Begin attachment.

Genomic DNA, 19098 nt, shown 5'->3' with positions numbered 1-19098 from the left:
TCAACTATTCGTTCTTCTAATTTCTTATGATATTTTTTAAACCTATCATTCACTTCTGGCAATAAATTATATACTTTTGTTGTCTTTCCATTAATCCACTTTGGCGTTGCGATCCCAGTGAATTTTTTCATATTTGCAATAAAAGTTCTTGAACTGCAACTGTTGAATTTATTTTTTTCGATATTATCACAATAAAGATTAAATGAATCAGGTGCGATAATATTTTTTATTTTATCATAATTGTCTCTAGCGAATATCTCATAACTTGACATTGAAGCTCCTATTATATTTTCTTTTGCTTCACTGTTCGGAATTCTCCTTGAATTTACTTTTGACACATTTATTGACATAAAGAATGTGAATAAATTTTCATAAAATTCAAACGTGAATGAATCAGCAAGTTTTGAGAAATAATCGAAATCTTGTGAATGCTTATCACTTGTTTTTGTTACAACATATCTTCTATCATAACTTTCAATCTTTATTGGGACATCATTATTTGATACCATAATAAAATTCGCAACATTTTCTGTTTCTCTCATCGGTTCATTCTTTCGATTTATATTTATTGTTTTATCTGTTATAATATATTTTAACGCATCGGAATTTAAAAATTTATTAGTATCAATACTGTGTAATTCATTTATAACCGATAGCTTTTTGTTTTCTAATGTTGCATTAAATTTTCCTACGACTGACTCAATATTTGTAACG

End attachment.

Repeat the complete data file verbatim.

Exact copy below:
Genomic DNA, 19098 nt, shown 5'->3' with positions numbered 1-19098 from the left:
TCAACTATTCGTTCTTCTAATTTCTTATGATATTTTTTAAACCTATCATTCACTTCTGGCAATAAATTATATACTTTTGTTGTCTTTCCATTAATCCACTTTGGCGTTGCGATCCCAGTGAATTTTTTCATATTTGCAATAAAAGTTCTTGAACTGCAACTGTTGAATTTATTTTTTTCGATATTATCACAATAAAGATTAAATGAATCAGGTGCGATAATATTTTTTATTTTATCATAATTGTCTCTAGCGAATATCTCATAACTTGACATTGAAGCTCCTATTATATTTTCTTTTGCTTCACTGTTCGGAATTCTCCTTGAATTTACTTTTGACACATTTATTGACATAAAGAATGTGAATAAATTTTCATAAAATTCAAACGTGAATGAATCAGCAAGTTTTGAGAAATAATCGAAATCTTGTGAATGCTTATCACTTGTTTTTGTTACAACATATCTTCTATCATAACTTTCAATCTTTATTGGGACATCATTATTTGATACCATAATAAAATTCGCAACATTTTCTGTTTCTCTCATCGGTTCATTCTTTCGATTTATATTTATTGTTTTATCTGTTATAATATATTTTAACGCATCGGAATTTAAAAATTTATTAGTATCAATACTGTGTAATTCATTTATAACCGATAGCTTTTTGTTTTCTAATGTTGCATTAAATTTTCCTACGACTGACTCAATATTTGTAACG